A matrix operation is referred to as a hard-to-parallel matrix operation (HPMO) if it has serial bottlenecks that are hardly parallelizable. Otherwise, it is referred to as an easy-to-parallel matrix operation (EPMO). Empirical evidences showed the performance scalability of an HPMO is signi?cantly poorer than an EPMO on multicore and distributed architectures. As the result, the design of higher-level algorithms for applications, for the performance considerations on multicore and distributed architectures, should avoid the use of HPMOs as the computational kernels. In this paper, as a case study, we present an HPMO-avoiding algorithm for the Green’s function calculation in quantum Monte Carlo simulation. The original algorithm utilizes the QR-decomposition with column pivoting (QRP) as its computational kernel. QRP is an HPMO. The redesigned algorithm maintains the same simulation stability but employs the standard QR decomposition without pivoting (QR), which is an EPMO. Different implementations of the redesigned algorithm on multicore and distributed architectures are investigated. Although some implementations of the redesigned method use about a factor of three more ?oating-point operations than the original algorithm, they are about 20% faster on a quadcore system and 2.5 times faster on a 1024-CPU massively parallel processing system. The broader impact of the redesign of higher-level matrix algorithms to avoid HPMOs in other computational science applications is also discussed.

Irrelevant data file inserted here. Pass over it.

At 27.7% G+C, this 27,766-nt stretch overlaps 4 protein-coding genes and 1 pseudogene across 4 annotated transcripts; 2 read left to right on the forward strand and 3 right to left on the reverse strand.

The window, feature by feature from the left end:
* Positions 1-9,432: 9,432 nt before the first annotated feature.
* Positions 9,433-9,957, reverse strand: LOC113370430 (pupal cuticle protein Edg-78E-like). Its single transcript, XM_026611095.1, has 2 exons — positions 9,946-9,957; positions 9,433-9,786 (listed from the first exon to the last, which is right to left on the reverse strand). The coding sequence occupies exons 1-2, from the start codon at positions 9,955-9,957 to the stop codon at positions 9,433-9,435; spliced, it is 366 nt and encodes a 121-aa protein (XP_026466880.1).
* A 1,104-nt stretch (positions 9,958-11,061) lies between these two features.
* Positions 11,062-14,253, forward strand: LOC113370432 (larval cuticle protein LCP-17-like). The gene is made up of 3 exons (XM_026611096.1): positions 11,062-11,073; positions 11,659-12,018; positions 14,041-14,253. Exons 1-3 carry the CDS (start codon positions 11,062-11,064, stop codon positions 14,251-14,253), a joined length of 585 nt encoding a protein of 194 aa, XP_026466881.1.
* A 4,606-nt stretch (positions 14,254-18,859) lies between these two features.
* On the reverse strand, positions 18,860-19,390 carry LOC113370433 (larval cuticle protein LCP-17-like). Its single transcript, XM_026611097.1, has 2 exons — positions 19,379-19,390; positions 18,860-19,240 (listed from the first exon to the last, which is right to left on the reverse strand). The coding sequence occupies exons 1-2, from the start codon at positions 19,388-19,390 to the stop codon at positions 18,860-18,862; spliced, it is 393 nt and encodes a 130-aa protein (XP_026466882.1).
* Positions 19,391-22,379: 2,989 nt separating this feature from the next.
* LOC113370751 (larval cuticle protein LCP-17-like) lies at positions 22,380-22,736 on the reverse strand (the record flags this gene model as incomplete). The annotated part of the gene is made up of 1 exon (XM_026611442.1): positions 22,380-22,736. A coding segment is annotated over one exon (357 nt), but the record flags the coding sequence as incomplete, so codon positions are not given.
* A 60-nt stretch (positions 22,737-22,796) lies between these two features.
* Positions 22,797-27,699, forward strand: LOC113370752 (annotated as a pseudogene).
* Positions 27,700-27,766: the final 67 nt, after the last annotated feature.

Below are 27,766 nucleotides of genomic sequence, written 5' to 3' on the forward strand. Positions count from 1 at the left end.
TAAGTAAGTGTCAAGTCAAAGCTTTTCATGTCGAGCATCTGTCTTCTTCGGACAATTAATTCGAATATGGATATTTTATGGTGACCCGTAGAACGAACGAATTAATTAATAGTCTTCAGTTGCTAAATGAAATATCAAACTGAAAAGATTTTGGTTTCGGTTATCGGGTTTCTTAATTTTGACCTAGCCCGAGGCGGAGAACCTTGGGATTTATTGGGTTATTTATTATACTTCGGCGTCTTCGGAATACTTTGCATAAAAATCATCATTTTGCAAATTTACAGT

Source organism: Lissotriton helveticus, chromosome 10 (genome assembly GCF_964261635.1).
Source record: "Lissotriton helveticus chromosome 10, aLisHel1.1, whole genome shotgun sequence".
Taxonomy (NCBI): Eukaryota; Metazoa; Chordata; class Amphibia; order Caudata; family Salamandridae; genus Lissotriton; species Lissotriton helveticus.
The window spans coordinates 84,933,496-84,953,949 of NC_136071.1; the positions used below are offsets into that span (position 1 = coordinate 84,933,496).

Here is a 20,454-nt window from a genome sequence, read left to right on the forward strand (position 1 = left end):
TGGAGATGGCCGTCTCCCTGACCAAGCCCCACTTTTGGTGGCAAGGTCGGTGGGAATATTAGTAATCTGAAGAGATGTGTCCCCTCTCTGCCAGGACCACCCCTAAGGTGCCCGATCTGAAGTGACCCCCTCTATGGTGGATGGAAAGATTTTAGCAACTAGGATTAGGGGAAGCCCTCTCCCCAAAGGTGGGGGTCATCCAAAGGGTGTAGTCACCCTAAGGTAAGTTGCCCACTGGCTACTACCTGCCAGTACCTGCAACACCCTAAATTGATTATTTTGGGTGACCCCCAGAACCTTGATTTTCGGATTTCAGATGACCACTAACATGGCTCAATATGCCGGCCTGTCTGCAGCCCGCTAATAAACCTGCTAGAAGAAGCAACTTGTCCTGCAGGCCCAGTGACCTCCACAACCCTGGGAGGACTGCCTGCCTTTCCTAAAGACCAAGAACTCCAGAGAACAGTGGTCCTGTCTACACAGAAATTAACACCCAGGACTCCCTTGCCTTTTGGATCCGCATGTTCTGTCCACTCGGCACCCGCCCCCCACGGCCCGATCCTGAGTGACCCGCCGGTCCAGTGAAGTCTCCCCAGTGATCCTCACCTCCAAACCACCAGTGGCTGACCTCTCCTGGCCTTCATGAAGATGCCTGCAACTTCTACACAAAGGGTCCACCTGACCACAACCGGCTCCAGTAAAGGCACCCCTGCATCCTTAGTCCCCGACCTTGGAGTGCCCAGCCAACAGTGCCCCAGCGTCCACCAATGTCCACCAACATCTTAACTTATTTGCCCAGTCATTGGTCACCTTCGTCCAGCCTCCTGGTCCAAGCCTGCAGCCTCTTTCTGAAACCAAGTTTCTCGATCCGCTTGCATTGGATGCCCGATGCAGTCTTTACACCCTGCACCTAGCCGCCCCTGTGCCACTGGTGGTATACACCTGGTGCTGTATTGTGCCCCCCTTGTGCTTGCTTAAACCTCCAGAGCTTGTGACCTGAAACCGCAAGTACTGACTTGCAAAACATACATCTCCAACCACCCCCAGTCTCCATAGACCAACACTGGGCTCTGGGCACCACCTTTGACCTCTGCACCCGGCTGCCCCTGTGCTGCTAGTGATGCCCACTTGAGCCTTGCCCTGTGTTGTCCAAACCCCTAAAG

• Challenges of Scaling Algebraic Multigrid across Modern Multicore Architectures Authors: Allison Baker (Lawrence Livermore National Laboratory, USA); Todd Gamblin (Lawrence Livermore National Laboratory, USA); Martin